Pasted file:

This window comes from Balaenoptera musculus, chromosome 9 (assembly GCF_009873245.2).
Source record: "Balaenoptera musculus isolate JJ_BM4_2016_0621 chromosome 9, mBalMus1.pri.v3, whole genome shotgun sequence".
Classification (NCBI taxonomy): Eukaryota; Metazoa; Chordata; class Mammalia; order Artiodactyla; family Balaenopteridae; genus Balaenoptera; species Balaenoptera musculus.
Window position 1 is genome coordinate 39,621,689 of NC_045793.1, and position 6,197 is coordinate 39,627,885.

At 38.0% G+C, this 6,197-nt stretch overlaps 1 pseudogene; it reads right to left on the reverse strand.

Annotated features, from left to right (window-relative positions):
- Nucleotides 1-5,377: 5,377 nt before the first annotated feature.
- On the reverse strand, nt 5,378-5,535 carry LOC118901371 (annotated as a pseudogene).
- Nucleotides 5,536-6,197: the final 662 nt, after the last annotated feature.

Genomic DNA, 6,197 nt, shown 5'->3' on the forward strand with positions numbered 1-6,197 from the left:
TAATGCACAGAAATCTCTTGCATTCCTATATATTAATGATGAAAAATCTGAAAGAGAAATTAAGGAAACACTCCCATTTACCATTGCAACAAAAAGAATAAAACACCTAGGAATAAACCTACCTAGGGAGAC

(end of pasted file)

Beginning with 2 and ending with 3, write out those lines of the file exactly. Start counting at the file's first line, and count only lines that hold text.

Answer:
Source record: "Balaenoptera musculus isolate JJ_BM4_2016_0621 chromosome 9, mBalMus1.pri.v3, whole genome shotgun sequence".
Classification (NCBI taxonomy): Eukaryota; Metazoa; Chordata; class Mammalia; order Artiodactyla; family Balaenopteridae; genus Balaenoptera; species Balaenoptera musculus.